Flanked by a bevy of state public safety officials and law enforcement in the Capitol rotunda earlier this month, Gov. Mike Parson, a former sheriff, summoned legislators back to Jefferson City to address what he called an imminent problem exasperating Missouri: violent crime.
And on Monday, the lawmakers returned.
Parson’s call for a special session came on the heels of Kansas City announcing a 35 percent increase in homicides in 2020 from the previous year as more than 100 people have been killed. St. Louis, too, has reported nearly 140 homicides as of July 23. (In the entirety of 2019, 194 people were murdered in the city of St. Louis.)
But against the backdrop of the special session is a national awakening about police brutality and race relations in the country.
It’s only been two months since George Floyd, a black Minneapolis man, was killed while in police custody, setting off massive protests across the country, including in Missouri. And those protests have included both violence and destruction — sometimes at the hands of law enforcement and other times by those demonstrating — underscoring the cries for change on any side.
It’s clear Missouri is on a precipice, and the cacophonous calls to address violent crime and police brutality is sure to come to a head during the special session.
What’s on deck
The agenda for the special session includes six facets: residency requirements for St. Louis police officers, certification to try juveniles as adults, witness statement admissibility, creation of a witness protection fund, modification of the offense of endangering a child, and an increased penalty for illegally transferring a firearm to a minor.
GOP Sen. Doug Libla is carrying the legislation with a hearing scheduled for his Transportation, Infrastructure, and Public Safety Committee Tuesday afternoon.
“We’re talking about the violent crime that’s becoming prevalent not only in St. Louis and Kansas City but other areas too,” Libla said, noting he had been working with the Governor’s Office on the exact language they want to push through.
Although session convened on July 27, it’s expected to spill past the Aug. 4 primary elections — not to really liven until mid-August. A bevy of other bills was introduced on Monday — including a concurrent jurisdiction bill giving the attorney general power to prosecute homicides in St. Louis — but aren’t expected to be referred to a committee.
Parson spent the week leading up to the legislative return touring Missouri and meeting with local officials to discuss what’s needed in their communities. On Thursday, his visit to Columbia was met with a few dozen protestors who demanded the governor “defund the police” or hold law enforcement accountable.
“As governor and a former law enforcement officer for more than 22 years, protecting our citizens and upholding the laws of our state are of utmost importance to my administration,” the Republican governor has said. “We know we have a serious problem with violent crime here in Missouri that must be addressed. Violent crime has been a problem in our state long before COVID-19, and we have seen it escalate even more in recent weeks, specifically in our big cities.”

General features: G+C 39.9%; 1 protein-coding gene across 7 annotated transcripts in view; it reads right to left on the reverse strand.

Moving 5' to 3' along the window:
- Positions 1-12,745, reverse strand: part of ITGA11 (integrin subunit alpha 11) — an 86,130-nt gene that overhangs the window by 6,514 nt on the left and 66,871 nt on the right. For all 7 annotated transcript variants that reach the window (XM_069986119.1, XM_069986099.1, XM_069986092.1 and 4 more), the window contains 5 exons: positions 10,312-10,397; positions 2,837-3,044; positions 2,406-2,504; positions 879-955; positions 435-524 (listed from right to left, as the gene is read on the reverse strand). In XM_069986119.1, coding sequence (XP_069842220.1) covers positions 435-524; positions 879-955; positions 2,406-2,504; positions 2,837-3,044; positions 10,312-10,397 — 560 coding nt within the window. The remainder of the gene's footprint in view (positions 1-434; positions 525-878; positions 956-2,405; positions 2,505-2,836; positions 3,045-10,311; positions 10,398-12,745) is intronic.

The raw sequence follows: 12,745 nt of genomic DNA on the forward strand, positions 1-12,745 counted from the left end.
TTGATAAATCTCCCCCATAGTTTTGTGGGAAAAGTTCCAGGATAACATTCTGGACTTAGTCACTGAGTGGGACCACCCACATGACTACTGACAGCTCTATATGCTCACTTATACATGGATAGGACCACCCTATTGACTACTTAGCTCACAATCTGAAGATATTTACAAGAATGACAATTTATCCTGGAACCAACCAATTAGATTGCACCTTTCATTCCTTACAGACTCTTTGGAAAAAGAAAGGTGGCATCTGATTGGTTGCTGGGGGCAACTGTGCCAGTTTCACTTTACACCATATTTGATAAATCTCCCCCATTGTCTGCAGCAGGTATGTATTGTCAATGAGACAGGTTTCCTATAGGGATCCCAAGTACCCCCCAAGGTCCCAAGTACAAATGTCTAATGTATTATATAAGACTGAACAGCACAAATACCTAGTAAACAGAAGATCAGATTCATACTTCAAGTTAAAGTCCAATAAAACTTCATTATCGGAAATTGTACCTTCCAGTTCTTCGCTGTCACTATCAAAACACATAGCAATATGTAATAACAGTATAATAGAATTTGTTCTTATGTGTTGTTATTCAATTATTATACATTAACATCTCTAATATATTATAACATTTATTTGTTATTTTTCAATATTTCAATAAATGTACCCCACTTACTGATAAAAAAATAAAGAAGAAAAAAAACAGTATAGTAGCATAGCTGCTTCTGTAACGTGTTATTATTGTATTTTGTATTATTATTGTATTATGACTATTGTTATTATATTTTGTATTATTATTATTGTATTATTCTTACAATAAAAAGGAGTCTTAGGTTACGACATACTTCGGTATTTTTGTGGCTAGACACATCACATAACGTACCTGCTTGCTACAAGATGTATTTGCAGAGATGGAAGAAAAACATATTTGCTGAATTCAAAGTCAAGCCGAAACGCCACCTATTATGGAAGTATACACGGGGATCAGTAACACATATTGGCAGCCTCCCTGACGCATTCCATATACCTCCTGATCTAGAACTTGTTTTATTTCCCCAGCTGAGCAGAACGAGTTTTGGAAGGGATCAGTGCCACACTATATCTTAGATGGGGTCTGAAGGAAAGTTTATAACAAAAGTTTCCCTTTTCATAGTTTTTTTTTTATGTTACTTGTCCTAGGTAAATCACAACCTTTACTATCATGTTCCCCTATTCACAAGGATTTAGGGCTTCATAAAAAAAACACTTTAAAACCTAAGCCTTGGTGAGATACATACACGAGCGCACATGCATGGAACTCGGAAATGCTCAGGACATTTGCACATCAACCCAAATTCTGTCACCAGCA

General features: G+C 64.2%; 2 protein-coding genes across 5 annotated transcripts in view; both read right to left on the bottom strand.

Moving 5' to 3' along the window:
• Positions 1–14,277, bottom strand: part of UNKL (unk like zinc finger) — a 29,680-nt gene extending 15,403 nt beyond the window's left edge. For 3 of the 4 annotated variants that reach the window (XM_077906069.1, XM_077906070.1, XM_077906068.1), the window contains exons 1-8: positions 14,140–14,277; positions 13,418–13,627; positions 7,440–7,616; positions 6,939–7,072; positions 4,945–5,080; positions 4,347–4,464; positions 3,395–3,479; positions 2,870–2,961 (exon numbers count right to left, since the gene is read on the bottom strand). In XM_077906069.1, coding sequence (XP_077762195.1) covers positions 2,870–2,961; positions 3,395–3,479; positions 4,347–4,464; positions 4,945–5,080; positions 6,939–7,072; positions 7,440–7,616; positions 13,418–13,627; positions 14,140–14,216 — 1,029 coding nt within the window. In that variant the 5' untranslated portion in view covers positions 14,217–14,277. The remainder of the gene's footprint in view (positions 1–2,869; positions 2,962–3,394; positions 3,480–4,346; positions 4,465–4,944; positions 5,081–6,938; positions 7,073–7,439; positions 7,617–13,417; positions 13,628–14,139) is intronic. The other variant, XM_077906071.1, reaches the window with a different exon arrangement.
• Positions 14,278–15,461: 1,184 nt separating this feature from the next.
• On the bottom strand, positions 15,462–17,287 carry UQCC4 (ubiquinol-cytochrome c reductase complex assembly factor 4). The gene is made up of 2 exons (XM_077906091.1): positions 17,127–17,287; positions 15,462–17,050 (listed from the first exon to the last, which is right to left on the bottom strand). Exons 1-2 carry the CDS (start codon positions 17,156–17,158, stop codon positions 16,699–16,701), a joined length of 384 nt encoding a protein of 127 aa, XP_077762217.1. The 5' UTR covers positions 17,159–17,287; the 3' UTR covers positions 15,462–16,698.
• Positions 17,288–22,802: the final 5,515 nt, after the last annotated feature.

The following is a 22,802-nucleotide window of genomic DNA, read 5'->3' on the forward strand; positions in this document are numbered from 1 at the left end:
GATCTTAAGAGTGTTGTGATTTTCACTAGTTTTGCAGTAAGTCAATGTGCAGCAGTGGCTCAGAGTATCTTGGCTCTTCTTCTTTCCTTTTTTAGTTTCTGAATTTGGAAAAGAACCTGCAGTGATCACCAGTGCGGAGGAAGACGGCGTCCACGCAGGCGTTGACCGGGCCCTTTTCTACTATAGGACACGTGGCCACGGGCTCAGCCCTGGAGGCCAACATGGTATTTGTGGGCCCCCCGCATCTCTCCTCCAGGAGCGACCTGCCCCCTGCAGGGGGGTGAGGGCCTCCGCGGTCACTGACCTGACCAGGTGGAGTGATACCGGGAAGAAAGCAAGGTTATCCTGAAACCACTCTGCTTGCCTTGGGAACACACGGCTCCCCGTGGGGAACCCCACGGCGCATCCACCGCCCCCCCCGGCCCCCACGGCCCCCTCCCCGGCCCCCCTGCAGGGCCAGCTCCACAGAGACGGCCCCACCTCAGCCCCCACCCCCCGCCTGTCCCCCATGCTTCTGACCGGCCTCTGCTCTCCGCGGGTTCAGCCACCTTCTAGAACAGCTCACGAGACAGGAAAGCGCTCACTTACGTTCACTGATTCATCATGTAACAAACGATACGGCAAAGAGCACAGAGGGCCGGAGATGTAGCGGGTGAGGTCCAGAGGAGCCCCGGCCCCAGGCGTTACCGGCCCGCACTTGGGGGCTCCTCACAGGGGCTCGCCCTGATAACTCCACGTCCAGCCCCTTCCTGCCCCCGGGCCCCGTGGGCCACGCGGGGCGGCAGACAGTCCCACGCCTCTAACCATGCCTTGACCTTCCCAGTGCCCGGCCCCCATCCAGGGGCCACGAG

Parson said he’s been in contact with President Donald Trump and Vice President Mike Pence and is working with them to secure “more resources” for the state. He said the pair has been concerned about violent crime in Missouri “for weeks.”
‘Big missed opportunity’
Parson’s call for a special session was immediately derided by many of the state’s Democratic lawmakers — especially from those who had implored him to convene legislators in Jefferson City to tackle a number of police reform measures, from banning chokeholds to ensuring accountability.
In a recent letter to the governor, state Rep. LaKeySha Bosley said: “We have the privilege and responsibility of safeguarding the lives of Missourians and fostering an environment for them to reach their full potential.”
I sent @GovParsonMO a letter indicating that there is no more ‘until’ moments to address the issues we face everyday as people of color when dealing with policing policies and community relations. This is an attempt to heal our state and it’s ALL it’s people. Healing starts with pic.twitter.com/jXupel9GCP
— Rep. LaKeySha Bosley (@TeamBosleyMO79) July 23, 2020
“With a special session on violent crime on the horizon, we must make sure the conversation is broad and starts with improving interactions between law enforcement officers and the community,” Bosley said. “I implore you to make it a priority that all Missourians feel safe when they encounter the police.”
And the call to expand the scope of the session has been bipartisan. In a lengthy Twitter thread, state Rep. Shamed Dogan, the Republican chairman of the House Special Committee on Criminal Justice, said legislators should be able to address both violent crime and police misconduct.
“Holding a special session regarding crime and not even attempting to reach a consensus on the urgent need for police reform would be a big missed opportunity,” he said. “I urge the governor to expand his call for a special session to include the issue of police reform so that we can help our brave men and women in law enforcement and hold accountable those who fail to protect and serve.”
Kaitlyn Schallhorn is the editor of The Missouri Times. She joined the newspaper in early 2019 after working as a reporter for Fox News in New York City.
Throughout her career, Kaitlyn has covered political campaigns across the U.S., including the 2016 presidential election, and humanitarian aid efforts in Africa and the Middle East.
She is a native of Missouri who studied journalism at Winthrop University in South Carolina. She is also an alumna of the National Journalism Center in Washington, D.C.
Contact Kaitlyn at email@example.com.